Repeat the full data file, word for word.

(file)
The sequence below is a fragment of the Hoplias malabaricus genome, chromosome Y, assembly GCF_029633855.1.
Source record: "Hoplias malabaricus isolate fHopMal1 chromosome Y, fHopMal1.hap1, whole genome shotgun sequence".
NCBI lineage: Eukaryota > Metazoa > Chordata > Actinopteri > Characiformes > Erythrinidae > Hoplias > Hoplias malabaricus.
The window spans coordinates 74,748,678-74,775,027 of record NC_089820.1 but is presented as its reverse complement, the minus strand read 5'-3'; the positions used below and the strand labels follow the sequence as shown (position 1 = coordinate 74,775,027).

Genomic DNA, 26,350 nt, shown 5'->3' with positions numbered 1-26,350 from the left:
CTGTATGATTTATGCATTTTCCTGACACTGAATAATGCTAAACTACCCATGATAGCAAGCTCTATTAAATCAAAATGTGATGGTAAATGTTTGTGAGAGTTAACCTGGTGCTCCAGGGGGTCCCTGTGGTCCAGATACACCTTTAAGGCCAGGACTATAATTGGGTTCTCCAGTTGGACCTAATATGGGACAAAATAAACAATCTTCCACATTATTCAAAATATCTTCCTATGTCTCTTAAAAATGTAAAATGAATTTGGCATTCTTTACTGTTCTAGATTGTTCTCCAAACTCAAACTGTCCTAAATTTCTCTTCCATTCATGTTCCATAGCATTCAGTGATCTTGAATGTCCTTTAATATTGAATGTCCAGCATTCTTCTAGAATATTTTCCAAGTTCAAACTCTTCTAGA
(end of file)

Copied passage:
The sequence below is a fragment of the Hoplias malabaricus genome, chromosome Y, assembly GCF_029633855.1.
Source record: "Hoplias malabaricus isolate fHopMal1 chromosome Y, fHopMal1.hap1, whole genome shotgun sequence".
NCBI lineage: Eukaryota > Metazoa > Chordata > Actinopteri > Characiformes > Erythrinidae > Hoplias > Hoplias malabaricus.
The window spans coordinates 74,748,678-74,775,027 of record NC_089820.1 but is presented as its reverse complement, the minus strand read 5'-3'; the positions used below and the strand labels follow the sequence as shown (position 1 = coordinate 74,775,027).

Genomic DNA, 26,350 nt, shown 5'->3' with positions numbered 1-26,350 from the left:
CTGTATGATTTATGCATTTTCCTGACACTGAATAATGCTAAACTACCCATGATAGCAAGCTCTATTAAATCAAAATGTGATGGTAAATGTTTGTGAGAGTTAACCTGGTGCTCCAGGGGGTCCCTGTGGTCCAGATACACCTTTAAGGCCAGGACTATAATTGGGTTCTCCAGTTGGACCTAATATGGGACAAAATAAACAATCTTCCACATTATTCAAAATATCTTCCTATGTCTCTTAAAAATGTAAAATGAATTTGGCATTCTTTACTGTTCTAGATTGTTCTCCAAACTCAAACTGTCCTAAATTTCTCTTCCATTCATGTTCCATAGCATTCAGTGATCTTGAATGTCCTTTAATATTGAATGTCCAGCATTCTTCTAGAATATTTTCCAAGTTCAAACTCTTCTAGA